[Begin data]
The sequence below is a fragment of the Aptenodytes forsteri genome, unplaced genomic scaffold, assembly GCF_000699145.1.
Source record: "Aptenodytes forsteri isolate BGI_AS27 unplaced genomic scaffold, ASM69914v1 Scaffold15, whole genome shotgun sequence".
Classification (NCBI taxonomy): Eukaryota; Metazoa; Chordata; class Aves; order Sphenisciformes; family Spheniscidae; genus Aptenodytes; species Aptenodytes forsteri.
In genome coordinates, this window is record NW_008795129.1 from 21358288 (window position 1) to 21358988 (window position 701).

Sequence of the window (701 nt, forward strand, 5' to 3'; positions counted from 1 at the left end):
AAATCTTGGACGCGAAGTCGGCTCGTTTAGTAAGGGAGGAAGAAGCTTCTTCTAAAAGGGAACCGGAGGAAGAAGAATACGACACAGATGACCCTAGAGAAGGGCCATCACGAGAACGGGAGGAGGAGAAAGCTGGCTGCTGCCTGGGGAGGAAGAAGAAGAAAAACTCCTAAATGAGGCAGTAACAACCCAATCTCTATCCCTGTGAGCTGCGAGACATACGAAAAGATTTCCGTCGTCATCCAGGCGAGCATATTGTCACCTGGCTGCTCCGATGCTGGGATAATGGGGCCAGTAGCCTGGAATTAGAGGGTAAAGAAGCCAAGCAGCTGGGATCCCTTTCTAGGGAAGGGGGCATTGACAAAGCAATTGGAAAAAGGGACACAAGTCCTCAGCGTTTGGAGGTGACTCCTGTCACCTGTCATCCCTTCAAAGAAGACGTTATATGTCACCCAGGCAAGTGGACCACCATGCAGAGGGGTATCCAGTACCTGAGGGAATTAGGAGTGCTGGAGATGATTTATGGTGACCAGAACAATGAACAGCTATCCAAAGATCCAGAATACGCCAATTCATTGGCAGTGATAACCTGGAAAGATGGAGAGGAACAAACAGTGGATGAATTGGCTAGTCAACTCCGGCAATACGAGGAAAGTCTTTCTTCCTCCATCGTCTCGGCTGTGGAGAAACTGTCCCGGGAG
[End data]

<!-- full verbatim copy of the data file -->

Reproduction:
The sequence below is a fragment of the Aptenodytes forsteri genome, unplaced genomic scaffold, assembly GCF_000699145.1.
Source record: "Aptenodytes forsteri isolate BGI_AS27 unplaced genomic scaffold, ASM69914v1 Scaffold15, whole genome shotgun sequence".
Classification (NCBI taxonomy): Eukaryota; Metazoa; Chordata; class Aves; order Sphenisciformes; family Spheniscidae; genus Aptenodytes; species Aptenodytes forsteri.
In genome coordinates, this window is record NW_008795129.1 from 21358288 (window position 1) to 21358988 (window position 701).

Sequence of the window (701 nt, forward strand, 5' to 3'; positions counted from 1 at the left end):
AAATCTTGGACGCGAAGTCGGCTCGTTTAGTAAGGGAGGAAGAAGCTTCTTCTAAAAGGGAACCGGAGGAAGAAGAATACGACACAGATGACCCTAGAGAAGGGCCATCACGAGAACGGGAGGAGGAGAAAGCTGGCTGCTGCCTGGGGAGGAAGAAGAAGAAAAACTCCTAAATGAGGCAGTAACAACCCAATCTCTATCCCTGTGAGCTGCGAGACATACGAAAAGATTTCCGTCGTCATCCAGGCGAGCATATTGTCACCTGGCTGCTCCGATGCTGGGATAATGGGGCCAGTAGCCTGGAATTAGAGGGTAAAGAAGCCAAGCAGCTGGGATCCCTTTCTAGGGAAGGGGGCATTGACAAAGCAATTGGAAAAAGGGACACAAGTCCTCAGCGTTTGGAGGTGACTCCTGTCACCTGTCATCCCTTCAAAGAAGACGTTATATGTCACCCAGGCAAGTGGACCACCATGCAGAGGGGTATCCAGTACCTGAGGGAATTAGGAGTGCTGGAGATGATTTATGGTGACCAGAACAATGAACAGCTATCCAAAGATCCAGAATACGCCAATTCATTGGCAGTGATAACCTGGAAAGATGGAGAGGAACAAACAGTGGATGAATTGGCTAGTCAACTCCGGCAATACGAGGAAAGTCTTTCTTCCTCCATCGTCTCGGCTGTGGAGAAACTGTCCCGGGAG